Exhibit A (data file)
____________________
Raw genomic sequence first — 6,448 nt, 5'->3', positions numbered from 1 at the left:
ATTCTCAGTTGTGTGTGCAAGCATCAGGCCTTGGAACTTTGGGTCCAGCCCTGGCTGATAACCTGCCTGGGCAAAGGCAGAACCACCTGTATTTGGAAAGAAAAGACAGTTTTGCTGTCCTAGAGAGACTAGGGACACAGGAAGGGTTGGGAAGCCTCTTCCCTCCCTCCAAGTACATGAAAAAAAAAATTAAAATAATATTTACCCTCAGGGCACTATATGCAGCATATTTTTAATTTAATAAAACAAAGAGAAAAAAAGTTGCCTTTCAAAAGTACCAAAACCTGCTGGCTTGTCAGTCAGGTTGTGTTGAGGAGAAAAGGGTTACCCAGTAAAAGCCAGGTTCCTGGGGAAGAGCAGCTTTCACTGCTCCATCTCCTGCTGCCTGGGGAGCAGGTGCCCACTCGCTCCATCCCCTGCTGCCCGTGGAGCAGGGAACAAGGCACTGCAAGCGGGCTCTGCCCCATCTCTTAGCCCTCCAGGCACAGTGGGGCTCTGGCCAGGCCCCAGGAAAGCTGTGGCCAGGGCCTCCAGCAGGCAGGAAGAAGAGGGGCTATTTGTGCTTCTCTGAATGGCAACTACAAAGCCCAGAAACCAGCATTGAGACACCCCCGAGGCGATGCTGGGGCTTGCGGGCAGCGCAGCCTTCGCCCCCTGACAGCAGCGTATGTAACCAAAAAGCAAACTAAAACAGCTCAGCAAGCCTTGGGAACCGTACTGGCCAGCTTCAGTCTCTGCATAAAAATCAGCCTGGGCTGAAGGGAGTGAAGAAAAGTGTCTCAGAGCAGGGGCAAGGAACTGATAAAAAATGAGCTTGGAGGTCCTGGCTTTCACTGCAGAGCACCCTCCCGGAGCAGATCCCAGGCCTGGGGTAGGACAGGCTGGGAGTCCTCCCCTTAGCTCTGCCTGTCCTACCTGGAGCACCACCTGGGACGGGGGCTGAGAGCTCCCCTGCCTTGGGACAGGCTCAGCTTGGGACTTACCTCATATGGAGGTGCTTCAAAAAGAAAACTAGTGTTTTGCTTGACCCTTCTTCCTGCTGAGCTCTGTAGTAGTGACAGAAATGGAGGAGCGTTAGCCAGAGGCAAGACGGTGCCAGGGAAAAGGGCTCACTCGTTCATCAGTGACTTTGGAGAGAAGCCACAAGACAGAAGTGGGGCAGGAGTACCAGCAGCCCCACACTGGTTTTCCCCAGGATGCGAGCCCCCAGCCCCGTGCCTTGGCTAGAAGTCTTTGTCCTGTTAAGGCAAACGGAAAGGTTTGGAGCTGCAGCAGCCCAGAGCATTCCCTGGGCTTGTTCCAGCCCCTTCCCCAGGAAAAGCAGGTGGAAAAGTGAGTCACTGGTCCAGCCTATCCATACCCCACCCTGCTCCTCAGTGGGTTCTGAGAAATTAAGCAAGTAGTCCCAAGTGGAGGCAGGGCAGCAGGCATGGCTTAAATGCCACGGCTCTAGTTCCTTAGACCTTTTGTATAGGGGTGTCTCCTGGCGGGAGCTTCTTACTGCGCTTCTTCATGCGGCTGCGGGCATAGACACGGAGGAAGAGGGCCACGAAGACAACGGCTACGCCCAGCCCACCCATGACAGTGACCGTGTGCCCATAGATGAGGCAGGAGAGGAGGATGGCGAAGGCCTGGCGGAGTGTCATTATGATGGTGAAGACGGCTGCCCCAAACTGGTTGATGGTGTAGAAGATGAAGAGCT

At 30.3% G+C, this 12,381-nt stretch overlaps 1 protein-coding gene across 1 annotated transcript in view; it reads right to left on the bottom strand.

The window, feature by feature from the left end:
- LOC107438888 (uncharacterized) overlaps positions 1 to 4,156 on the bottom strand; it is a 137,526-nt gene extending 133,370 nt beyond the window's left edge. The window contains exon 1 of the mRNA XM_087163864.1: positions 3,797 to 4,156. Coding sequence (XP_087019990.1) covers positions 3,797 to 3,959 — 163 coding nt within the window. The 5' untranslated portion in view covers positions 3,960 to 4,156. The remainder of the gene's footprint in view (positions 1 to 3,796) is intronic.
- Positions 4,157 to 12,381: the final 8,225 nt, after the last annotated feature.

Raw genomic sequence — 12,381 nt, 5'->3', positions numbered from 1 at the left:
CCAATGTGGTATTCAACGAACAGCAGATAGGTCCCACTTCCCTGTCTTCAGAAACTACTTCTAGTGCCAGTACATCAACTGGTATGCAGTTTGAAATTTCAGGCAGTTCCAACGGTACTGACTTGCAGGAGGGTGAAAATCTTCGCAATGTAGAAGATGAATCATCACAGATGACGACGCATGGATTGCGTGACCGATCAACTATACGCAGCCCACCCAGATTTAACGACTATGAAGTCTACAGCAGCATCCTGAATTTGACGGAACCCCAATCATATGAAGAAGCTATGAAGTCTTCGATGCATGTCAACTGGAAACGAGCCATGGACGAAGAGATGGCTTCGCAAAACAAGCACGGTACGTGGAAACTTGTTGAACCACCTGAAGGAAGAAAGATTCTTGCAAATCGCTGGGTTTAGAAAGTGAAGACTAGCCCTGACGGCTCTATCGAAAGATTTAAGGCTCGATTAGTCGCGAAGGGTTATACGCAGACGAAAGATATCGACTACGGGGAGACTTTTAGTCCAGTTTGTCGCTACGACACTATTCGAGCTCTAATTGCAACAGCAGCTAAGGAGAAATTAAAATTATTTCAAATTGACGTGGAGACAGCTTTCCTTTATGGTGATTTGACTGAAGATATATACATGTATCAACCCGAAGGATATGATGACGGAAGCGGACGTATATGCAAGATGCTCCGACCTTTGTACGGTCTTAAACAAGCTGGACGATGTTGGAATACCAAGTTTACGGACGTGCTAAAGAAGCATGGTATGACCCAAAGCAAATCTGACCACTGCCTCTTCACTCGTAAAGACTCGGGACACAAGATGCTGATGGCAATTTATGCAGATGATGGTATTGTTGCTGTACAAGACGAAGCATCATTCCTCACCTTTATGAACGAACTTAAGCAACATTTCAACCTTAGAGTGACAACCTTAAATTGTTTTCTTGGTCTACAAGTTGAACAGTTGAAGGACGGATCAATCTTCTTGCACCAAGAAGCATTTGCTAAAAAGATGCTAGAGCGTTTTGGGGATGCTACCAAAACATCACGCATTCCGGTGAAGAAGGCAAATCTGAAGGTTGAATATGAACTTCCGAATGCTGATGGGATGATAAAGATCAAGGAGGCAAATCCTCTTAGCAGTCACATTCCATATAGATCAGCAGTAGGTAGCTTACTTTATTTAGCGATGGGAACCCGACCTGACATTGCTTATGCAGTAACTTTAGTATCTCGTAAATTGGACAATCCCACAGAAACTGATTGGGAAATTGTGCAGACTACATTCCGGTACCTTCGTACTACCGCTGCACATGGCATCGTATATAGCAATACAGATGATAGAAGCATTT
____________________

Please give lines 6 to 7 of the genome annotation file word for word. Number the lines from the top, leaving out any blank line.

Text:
- Positions 4,157 to 12,381: the final 8,225 nt, after the last annotated feature.

Raw genomic sequence — 12,381 nt, 5'->3', positions numbered from 1 at the left: